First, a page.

London: - Have telcos (and their shareholders) really grasped how the advent of mainstream cloud computing could ultimately transform their industry? In most cases, I think not. In general, telcos' top management teams have yet to articulate a compelling vision of where their company will play in a hyper-connected, cloud-centric world.
Clearly, cloud computing - the provision of hardware and software on a pay-as-you go basis - depends on rock-solid connectivity. Telcos provide connectivity, so they should be pivotal players in the cloud market. But right now many of them seem to be on the periphery, particularly here in Europe. In January 2012, research firm Informa said that European operators accounted for only 7% of the $13.5 billion of cloud investments by operators globally in 2011. “European operators are being outgunned in cloud infrastructure,” wrote Carmille Mendler, principle analyst at Informa, at the time.
Analysts at Citi Research take a similar view. "In Europe, some telecom operators are lagging behind their US counterparts,” they wrote in a just published report in cloud computing. “In many cases their approach to cloud remains too fragmented and sometimes defensive rather than driven by a strategic vision."
The reasons for European telcos’ cloud caution seem to be manifold: Regulatory uncertainty and inconsistency, economic woes, privacy concerns and (probably) short-termism. For most European telcos, cloud computing isn’t going to move the revenue needle in 2012 or 2013.
Tonic for the top line?
Even so, the cloud represents a major revenue opportunity in the mid to longer term. If companies move mission-critical software into the cloud, they will likely pay a premium for cast-iron connectivity and, potentially, related services, such as robust authentication. “Telcos already have a trusted billing relationship and hold personal customer information,” analysts at the Telco2.0 Initiative (a client of mine) pointed out in a recent report. “Extending this capability to offer pre-population of forms, acting as an authentication broker on behalf of other services and integrating information about location and context through APIs would represent additional business and revenue generating opportunities.”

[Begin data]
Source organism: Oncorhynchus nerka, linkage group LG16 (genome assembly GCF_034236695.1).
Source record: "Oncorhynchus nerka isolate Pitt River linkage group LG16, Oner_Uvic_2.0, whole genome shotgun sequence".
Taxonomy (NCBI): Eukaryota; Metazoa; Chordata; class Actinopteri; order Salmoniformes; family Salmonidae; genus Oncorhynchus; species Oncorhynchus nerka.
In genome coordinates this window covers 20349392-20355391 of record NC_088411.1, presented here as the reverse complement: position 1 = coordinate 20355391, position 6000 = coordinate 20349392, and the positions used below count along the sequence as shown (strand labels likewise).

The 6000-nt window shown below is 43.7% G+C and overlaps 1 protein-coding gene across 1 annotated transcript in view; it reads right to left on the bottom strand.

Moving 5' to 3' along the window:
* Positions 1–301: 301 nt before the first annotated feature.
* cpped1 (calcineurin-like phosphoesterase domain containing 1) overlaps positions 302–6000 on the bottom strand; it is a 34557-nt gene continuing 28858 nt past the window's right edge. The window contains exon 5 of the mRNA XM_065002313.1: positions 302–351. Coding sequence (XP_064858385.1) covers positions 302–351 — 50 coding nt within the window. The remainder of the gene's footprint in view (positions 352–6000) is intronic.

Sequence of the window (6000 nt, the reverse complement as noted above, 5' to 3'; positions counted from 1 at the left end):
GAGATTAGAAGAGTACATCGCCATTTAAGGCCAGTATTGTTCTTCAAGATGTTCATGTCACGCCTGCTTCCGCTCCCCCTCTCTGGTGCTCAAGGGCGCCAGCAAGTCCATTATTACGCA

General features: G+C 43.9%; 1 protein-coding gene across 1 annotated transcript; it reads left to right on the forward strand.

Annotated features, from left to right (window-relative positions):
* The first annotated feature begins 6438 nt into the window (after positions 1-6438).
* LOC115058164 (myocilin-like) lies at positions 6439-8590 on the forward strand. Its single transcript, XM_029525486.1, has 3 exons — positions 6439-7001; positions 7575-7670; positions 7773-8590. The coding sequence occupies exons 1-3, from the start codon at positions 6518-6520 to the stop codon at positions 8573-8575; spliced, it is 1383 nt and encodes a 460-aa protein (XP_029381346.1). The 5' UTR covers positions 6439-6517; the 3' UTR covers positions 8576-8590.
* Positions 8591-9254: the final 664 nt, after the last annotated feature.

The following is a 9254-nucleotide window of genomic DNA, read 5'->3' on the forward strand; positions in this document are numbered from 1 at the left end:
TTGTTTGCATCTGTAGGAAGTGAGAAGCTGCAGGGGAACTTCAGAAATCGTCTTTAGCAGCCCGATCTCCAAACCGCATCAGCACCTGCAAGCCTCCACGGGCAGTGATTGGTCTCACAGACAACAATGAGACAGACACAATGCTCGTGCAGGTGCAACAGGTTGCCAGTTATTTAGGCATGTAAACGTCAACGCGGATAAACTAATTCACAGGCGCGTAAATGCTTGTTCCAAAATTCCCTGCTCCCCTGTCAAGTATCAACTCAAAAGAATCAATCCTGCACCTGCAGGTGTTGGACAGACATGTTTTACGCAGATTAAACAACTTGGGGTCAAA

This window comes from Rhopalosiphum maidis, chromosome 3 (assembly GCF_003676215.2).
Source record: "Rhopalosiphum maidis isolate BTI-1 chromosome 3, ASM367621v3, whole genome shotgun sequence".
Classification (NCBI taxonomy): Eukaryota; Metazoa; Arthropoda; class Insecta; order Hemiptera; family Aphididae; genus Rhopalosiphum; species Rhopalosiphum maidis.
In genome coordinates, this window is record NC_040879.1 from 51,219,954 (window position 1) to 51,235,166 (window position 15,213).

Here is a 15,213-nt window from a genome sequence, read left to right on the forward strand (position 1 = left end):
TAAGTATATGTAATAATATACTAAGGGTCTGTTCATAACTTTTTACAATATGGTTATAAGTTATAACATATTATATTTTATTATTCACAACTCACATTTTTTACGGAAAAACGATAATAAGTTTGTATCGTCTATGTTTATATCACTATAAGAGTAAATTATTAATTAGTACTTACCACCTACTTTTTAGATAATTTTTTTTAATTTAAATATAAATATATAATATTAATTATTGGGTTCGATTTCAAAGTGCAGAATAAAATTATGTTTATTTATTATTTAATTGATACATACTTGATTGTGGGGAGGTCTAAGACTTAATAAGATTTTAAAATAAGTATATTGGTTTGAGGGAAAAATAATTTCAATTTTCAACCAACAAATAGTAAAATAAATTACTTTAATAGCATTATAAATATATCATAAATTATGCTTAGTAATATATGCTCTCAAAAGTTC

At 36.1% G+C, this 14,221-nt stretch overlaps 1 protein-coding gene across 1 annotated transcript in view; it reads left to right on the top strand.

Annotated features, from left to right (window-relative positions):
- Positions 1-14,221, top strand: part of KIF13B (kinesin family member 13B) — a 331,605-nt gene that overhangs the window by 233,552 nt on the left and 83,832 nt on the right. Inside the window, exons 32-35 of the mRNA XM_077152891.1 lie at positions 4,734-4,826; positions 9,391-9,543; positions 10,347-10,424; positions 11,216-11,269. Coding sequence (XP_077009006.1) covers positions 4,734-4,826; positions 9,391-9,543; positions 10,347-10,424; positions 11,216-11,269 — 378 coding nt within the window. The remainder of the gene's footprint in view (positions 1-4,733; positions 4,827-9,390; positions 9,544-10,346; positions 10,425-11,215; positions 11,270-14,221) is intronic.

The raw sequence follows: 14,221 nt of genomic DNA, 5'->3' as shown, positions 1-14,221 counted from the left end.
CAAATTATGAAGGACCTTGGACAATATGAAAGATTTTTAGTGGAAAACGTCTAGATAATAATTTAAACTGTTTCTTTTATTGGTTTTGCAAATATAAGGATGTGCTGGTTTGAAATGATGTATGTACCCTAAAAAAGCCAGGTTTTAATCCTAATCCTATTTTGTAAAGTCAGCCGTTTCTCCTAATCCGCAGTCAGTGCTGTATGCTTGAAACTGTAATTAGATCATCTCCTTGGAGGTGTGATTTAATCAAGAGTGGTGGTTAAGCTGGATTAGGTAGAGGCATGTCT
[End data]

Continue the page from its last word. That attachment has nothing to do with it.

In fact, some commentators believe that many telcos hold potentially valuable and strategic assets in the cloud services market. Yet you rarely hear telco top management teams highlighting this opportunity to investors - the people that need to be convinced that telcos should spend billions of euros rolling out next generation networks.
The broader cloud ecosystem also has an interest in ensuring telcos and their shareholders have more skin in the game. Providers of software-as-a-service and platforms-as-a-service should be imploring telcos to deploy more fibre and more LTE. Neither consumers nor companies are going to use cloud computing for important time-urgent tasks unless they can be sure the connectivity will be good enough.
Telcos need a coherent and compelling vision of a future in which they play a central role in delivering cloud services to both consumers and companies. And, even more importantly, now is the time to articulate that vision to investors balking at the cost of laying more fibre or building out LTE.
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